Kolam
Kolam is another name for Rangoli, its mainly drawn mainly during Onum. Kolam is an auspicious art of decorating courtyards and houses, hand drawn mainly by women and girls. Rice flour or sandstone powder is used to make rangolis.

Onam is the state festival of Kerala. On the occasion of Onam, Pookalam is made in most of the Malayalee homes. It is basically a colorful arrangement of flowers on the floor. Flowers are used on each day, as a particular flower is dedicated to each day of Onam. Beautiful motifs are made using these flowers along with naturally derived colors and cowdung.

It is a ten days long festival in which the tenth day, the day of ‘Tiruvonam’ is considered extremely auspicious and fortunate. Malayalee families all over the world celebrate this occasion with great enthusiasm and gusto.

They decorate their home with flowers and torans. The most important part of Onam celebrations is the ‘Onam Kolam’ or the ‘Pookalam’. Pookalam is very similar to Rangoli; in fact it can be termed as form of Rangoli. ‘Poo’ means ‘flower’ and ‘Kalam’ means artwork.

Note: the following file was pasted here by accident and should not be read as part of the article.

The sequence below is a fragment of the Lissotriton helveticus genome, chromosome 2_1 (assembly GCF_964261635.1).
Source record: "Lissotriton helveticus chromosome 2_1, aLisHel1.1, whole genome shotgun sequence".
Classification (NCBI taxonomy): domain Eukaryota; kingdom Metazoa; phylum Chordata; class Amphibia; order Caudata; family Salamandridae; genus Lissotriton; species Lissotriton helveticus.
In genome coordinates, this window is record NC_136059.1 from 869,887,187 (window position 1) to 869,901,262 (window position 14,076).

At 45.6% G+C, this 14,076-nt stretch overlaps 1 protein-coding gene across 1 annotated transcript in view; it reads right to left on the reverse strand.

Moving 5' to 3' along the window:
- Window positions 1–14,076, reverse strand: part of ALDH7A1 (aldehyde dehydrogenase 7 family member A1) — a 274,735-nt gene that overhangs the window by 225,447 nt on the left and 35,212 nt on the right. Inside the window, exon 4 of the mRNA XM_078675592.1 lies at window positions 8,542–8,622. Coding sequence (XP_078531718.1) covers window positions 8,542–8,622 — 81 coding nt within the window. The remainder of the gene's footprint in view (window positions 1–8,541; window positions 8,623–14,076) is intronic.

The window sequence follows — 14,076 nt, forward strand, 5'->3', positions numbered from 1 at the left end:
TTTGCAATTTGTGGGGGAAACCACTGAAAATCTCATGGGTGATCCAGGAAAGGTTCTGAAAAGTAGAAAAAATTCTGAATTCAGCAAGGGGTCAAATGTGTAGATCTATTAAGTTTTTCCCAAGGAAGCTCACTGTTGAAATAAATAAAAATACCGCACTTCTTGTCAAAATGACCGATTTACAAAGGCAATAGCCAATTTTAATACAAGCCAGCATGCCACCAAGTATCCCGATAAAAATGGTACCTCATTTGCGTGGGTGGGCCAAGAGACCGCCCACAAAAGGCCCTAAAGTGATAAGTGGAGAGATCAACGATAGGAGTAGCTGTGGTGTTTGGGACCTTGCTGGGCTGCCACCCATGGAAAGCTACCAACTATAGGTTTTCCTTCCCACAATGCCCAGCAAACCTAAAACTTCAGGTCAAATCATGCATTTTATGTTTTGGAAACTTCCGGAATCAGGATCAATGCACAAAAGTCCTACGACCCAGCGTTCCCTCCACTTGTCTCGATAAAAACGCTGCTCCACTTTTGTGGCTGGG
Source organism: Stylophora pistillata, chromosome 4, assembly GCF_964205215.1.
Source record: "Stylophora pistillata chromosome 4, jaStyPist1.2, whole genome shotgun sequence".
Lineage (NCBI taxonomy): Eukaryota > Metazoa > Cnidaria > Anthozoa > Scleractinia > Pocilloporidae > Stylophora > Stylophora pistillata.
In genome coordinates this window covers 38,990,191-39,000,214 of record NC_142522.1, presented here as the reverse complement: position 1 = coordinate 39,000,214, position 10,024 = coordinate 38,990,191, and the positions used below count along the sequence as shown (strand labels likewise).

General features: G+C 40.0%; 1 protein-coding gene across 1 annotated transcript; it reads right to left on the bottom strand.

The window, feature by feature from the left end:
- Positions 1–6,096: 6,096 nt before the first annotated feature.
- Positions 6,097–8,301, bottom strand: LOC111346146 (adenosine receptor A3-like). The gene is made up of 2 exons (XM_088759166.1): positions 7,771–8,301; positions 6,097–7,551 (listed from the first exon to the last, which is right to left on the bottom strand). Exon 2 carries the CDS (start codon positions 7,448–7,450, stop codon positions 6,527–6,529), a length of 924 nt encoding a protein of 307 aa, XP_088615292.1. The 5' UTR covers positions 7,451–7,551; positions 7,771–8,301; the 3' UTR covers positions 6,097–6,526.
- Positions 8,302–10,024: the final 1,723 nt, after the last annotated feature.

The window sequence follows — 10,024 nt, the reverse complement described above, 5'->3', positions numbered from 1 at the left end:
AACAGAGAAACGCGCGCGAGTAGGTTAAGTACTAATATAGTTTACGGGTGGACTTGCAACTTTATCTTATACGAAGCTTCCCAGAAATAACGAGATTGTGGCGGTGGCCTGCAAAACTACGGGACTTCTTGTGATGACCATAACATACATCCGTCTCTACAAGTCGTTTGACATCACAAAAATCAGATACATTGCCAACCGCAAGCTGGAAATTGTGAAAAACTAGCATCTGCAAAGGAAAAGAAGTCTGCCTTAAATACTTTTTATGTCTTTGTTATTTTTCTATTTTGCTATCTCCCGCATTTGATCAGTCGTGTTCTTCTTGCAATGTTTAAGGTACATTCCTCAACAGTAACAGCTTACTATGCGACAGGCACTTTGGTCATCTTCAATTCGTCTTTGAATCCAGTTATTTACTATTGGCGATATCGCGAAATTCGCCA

Making of Pookalam:
First of the entire floor is cleaned and all the dust is wiped out. Then, cow dung is spread over the entire area where the Pookalam is to be made. Once the cow dung is evenly spread, motifs on it are made using the hairline bamboo sticks or any pin like material. Generally, the Pookalam is made in ten rings, each representing a ‘God’. The flowers are then filled into the pattern made on the cowndung.
Flowers that are commonly used in Pookalam include Thumba, Kakka Poovu, Thechipoovu, Mukkutti, Chemparathy, Aripoo or Konginipoo, Hanuman Kireedom and Chethi . Of all these flowers, Thumba flowers are considered the best as they are small in size and glitter in the soft rays of the sun. The design of the Pookolam can be simple or intricate depending upon the choice of the designer. It is generally made at the entrance or veranda of the home.

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